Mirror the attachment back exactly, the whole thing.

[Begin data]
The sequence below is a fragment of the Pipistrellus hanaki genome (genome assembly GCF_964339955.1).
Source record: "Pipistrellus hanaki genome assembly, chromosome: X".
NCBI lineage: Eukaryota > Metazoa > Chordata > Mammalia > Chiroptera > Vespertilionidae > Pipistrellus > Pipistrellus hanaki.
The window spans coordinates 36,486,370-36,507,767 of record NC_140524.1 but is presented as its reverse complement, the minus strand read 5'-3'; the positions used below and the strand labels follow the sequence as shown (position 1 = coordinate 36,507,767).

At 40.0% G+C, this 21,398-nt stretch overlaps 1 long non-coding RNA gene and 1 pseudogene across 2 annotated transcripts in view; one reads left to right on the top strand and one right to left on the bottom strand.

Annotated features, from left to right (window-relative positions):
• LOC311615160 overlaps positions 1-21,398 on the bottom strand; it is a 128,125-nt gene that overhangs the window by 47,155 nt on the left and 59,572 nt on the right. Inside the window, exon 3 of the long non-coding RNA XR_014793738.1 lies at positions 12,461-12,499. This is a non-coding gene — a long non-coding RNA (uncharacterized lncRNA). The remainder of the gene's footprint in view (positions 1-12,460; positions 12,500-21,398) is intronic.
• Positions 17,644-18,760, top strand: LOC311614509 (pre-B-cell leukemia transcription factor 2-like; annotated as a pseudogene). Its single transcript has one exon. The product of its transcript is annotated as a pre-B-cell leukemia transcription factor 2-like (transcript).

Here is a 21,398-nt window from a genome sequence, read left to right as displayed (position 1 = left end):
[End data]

The sequence below is a fragment of the Pipistrellus hanaki genome (genome assembly GCF_964339955.1).
Source record: "Pipistrellus hanaki genome assembly, chromosome: X".
NCBI lineage: Eukaryota > Metazoa > Chordata > Mammalia > Chiroptera > Vespertilionidae > Pipistrellus > Pipistrellus hanaki.
The window spans coordinates 36,486,370-36,507,767 of record NC_140524.1 but is presented as its reverse complement, the minus strand read 5'-3'; the positions used below and the strand labels follow the sequence as shown (position 1 = coordinate 36,507,767).

At 40.0% G+C, this 21,398-nt stretch overlaps 1 long non-coding RNA gene and 1 pseudogene across 2 annotated transcripts in view; one reads left to right on the top strand and one right to left on the bottom strand.

Annotated features, from left to right (window-relative positions):
• LOC311615160 overlaps positions 1-21,398 on the bottom strand; it is a 128,125-nt gene that overhangs the window by 47,155 nt on the left and 59,572 nt on the right. Inside the window, exon 3 of the long non-coding RNA XR_014793738.1 lies at positions 12,461-12,499. This is a non-coding gene — a long non-coding RNA (uncharacterized lncRNA). The remainder of the gene's footprint in view (positions 1-12,460; positions 12,500-21,398) is intronic.
• Positions 17,644-18,760, top strand: LOC311614509 (pre-B-cell leukemia transcription factor 2-like; annotated as a pseudogene). Its single transcript has one exon. The product of its transcript is annotated as a pre-B-cell leukemia transcription factor 2-like (transcript).

Here is a 21,398-nt window from a genome sequence, read left to right as displayed (position 1 = left end):